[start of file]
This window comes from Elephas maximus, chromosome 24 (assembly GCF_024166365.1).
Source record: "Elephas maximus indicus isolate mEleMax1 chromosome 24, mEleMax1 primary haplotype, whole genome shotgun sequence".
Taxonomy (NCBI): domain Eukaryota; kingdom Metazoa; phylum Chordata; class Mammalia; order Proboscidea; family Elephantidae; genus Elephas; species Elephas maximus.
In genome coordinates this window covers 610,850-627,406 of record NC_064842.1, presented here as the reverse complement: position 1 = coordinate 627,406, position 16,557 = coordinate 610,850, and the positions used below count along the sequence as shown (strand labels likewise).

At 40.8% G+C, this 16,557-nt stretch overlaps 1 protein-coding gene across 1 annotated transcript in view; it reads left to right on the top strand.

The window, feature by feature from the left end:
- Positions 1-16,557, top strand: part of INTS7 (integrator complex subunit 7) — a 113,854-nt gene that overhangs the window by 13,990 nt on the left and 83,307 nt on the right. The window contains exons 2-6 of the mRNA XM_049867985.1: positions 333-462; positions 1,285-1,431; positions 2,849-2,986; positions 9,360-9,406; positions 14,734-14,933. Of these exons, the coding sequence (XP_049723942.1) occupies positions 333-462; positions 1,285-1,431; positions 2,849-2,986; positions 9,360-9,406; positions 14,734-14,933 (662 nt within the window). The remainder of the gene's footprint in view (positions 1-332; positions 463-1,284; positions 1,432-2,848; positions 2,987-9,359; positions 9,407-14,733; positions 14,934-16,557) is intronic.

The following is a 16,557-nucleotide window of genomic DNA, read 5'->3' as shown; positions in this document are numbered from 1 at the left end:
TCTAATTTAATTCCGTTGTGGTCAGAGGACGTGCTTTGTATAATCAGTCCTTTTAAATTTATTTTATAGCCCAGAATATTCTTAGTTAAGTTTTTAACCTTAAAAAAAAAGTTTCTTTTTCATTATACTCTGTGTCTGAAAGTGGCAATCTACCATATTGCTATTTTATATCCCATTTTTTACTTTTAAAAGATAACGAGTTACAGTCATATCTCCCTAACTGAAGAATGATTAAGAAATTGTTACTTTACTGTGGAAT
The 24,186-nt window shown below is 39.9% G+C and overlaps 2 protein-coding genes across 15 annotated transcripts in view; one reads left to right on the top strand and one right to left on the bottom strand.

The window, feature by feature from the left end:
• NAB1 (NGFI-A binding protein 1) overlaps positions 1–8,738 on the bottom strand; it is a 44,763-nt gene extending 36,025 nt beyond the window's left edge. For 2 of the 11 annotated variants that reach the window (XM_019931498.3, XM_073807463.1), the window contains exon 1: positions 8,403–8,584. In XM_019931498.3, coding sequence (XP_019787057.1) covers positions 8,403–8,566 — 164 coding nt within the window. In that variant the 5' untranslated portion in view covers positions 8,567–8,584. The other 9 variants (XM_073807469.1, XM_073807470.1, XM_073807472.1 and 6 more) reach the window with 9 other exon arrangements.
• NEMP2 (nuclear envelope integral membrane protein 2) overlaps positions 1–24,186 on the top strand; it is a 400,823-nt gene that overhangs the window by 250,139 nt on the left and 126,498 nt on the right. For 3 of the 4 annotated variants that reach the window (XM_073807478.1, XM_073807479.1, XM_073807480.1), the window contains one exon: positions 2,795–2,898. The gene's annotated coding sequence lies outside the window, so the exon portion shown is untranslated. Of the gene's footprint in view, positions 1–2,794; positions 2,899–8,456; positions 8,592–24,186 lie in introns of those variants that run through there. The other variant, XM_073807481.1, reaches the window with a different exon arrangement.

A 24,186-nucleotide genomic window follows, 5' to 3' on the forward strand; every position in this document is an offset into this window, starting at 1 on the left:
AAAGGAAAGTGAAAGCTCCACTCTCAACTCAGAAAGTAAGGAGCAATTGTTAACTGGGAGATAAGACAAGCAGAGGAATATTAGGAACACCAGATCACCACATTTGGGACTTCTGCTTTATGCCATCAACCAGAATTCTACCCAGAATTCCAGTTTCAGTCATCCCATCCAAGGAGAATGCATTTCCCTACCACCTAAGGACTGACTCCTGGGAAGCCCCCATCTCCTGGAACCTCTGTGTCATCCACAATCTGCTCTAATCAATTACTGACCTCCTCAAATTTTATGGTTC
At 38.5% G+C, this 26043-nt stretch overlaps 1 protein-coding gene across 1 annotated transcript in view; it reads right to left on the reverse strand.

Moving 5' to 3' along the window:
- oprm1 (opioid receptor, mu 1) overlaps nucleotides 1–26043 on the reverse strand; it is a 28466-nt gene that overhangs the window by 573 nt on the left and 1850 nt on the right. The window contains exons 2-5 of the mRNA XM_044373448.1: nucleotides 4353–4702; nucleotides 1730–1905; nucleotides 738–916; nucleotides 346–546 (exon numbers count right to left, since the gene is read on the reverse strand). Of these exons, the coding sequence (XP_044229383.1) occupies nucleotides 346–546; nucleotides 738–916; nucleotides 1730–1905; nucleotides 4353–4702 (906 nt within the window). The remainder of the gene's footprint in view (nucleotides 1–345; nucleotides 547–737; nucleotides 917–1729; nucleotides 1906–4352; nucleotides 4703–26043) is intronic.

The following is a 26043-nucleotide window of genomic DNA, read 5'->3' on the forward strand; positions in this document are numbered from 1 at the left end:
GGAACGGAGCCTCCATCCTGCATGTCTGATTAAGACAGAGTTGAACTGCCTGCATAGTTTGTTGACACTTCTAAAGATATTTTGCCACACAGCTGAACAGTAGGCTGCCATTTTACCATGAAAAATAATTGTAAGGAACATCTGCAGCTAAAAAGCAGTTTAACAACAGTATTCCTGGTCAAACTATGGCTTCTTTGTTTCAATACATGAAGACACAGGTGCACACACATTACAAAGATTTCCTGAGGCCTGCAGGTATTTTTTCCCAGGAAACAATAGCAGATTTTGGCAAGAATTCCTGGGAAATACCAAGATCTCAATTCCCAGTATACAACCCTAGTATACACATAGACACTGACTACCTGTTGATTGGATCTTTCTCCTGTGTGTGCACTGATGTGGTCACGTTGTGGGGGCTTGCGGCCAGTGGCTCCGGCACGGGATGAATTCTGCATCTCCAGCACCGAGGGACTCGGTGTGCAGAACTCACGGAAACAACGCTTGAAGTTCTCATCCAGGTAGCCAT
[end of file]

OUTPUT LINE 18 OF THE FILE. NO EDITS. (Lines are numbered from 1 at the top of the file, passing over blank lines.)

- oprm1 (opioid receptor, mu 1) overlaps nucleotides 1–26043 on the reverse strand; it is a 28466-nt gene that overhangs the window by 573 nt on the left and 1850 nt on the right. The window contains exons 2-5 of the mRNA XM_044373448.1: nucleotides 4353–4702; nucleotides 1730–1905; nucleotides 738–916; nucleotides 346–546 (exon numbers count right to left, since the gene is read on the reverse strand). Of these exons, the coding sequence (XP_044229383.1) occupies nucleotides 346–546; nucleotides 738–916; nucleotides 1730–1905; nucleotides 4353–4702 (906 nt within the window). The remainder of the gene's footprint in view (nucleotides 1–345; nucleotides 547–737; nucleotides 917–1729; nucleotides 1906–4352; nucleotides 4703–26043) is intronic.